Subject: NetBSD termcap vs. Xterm vs. libcurses and/or ncurses
To: Dave <email@example.com>
From: Greg A. Woods <firstname.lastname@example.org>
Date: 03/23/2004 19:23:03
[ On Monday, March 22, 2004 at 12:19:58 (-0800), Dave wrote: ]
> Subject: Re: ncurses vs. BSD curses
> 1) It seems that it's up to the curses library to decide if a program may
> or may not use color. For example, if you use compile Frotz to use
> ncurses on a NetBSD machine, it won't let you use color on an xterm.
> Why? Xterm on NetBSD uses termcap, and for some funny reason ncurses
> doesn't want to play nice with termcap.
That makes no sense to me at all.
Let's go back over the basics, though of course you may know some or all
Xterm doesn't "use" termcap, or curses for that matter. Xterm
implements a terminal emulator so that X11 users can pretend they still
use an old fashioned physical terminal.
Termcap (and terminfo) are different styles of defining how a terminal
should be driven (and what character sequences to expect from certain
Both NetBSD's libcurses and the ncurses library use these terminal
capabilities definitions to make the terminal (or terminal emulator)
display output in the right way (i.e. as consistently as possible across
a variety of terminal types) without requiring an application to
understand how to drive each possible type of terminal and how to
interpret certain character sequences received from the terminal (since
of course not all terminals or terminal emulators work the same way, and
even different versions of a given type of terminal or emulator may
NetBSD's libcurses uses the termcap style of terminal descriptions.
The ncurses library can use either termcap or terminfo terminal
You don't necessarily want to use the termcap description of an Xterm
emulator supplied by NetBSD with ncurses (and perhaps not even with
libcurses either, though it that depends on _exactly_ which version of
Xterm you're actually using).
In fact you shouldn't even use the ncurses terminfo description of an
Xterm emulator with ncurses.
You _should_ use the termcap or terminfo description of Xterm that's
supplied with the version of Xterm you're using at the moment.
I.e. if you don't use the exact description of the actual terminal or
terminal emulator you're using at any given moment then you can't expect
any application using any libcurses or ncurses library to make the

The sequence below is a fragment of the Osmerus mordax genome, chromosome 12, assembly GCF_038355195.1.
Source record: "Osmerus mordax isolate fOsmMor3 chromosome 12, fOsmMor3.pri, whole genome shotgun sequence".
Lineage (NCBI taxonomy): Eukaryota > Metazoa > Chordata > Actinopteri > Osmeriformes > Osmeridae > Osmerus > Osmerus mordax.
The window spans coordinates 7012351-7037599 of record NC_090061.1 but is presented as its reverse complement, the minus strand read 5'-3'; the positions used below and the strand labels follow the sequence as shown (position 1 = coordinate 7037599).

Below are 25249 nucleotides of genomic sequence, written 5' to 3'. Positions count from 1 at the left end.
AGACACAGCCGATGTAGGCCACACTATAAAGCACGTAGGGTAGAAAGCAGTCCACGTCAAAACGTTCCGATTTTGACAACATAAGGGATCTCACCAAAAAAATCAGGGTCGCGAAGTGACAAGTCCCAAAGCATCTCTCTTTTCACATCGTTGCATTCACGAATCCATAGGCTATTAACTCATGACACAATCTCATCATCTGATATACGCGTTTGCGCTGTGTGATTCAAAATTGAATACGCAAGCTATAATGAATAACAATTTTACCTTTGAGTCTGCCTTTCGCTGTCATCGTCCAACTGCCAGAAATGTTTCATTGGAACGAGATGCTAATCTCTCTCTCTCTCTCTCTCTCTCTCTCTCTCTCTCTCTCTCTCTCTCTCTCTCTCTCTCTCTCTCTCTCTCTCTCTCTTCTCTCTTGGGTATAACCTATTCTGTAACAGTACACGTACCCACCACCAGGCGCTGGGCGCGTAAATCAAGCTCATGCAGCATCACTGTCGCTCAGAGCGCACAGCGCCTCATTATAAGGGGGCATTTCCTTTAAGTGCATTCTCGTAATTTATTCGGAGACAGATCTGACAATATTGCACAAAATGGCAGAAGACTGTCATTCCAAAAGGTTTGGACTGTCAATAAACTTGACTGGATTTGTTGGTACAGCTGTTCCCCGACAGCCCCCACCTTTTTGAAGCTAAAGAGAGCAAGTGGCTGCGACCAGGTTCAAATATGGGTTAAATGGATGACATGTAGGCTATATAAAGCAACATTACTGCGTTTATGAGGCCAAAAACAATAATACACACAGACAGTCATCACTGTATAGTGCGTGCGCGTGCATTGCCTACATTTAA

terminal display things correctly (or understand function key
Of course there are other issues to do with how your particular version
of libcurses or ncurses interprets any given terminal description, so
there often has to be some correspondence between the terminal
descriptions and the curses library in use.
E.g. if the curses library doesn't support colour then you don't get any
benefit from using a terminal description that specifies how to set the
colours on the screen. However if the curses library does support use
of colour, but your terminal description doesn't tell the library how to
set the colours on your screen then the application won't appear in
colour no matter how hard it tries.
Remember what matters is the actual terminal or emulator the user is
interacting with -- if you use Xterm on a Sun workstation to login to a
NetBSD box and run an ncurses-using application using the NetBSD termcap
definition then you can't expect the display to work exaclty as if you
compiled and ran that same application on the Sun and use the Solaris
terminfo description of the local Xterm. In the good old days with
physical terminals that all ran the same firmware if they had the same
model number then it was easy for OS vendors to distribute their own
termcap or terminfo descriptions of common terminals that worked with
their own curses libraries and all was well. However with emulators
that actually behave differently between different versions (even though
they're supposed to be emulating specific physical terminal models),
it's a lot harder for the OS vendor to keep their own terminal
description databases up to date with all the exact bug-for-bug and
feature-for-feature details of each emulator version, though hopefully
the distributed descriptions actually match any emulator distributed
with the OS. For example if you compare the NetBSD termcap description
of "xterm" with the termcap description supplied with the latest Xterm
release you'll find quite a large number of differences, some quite
important. You'll also find a number of variants of the descriptions
have been supplied with the Xterm source too. It can all get very
confusing very quickly, especially if a user has to use different
descriptions (e.g. via different TERM settings) for different
applications. As I understand it the description of "xterm" distributed
with NetBSD's termcap file is intended to be generic enough to work with
as many Xterm variants as possible, which by definition means that it
can't support all the features of any one specific Xterm release.
"The nice thing about standards is there are so many to choose from."
Now if only I could get the Xterm I'm using to understand <Ctrl-PgUp>
regardless of which X11 display and keyboard I'm using. Sigh. I guess
I'll have to fiddle with Xkeycaps for that....
Greg A. Woods
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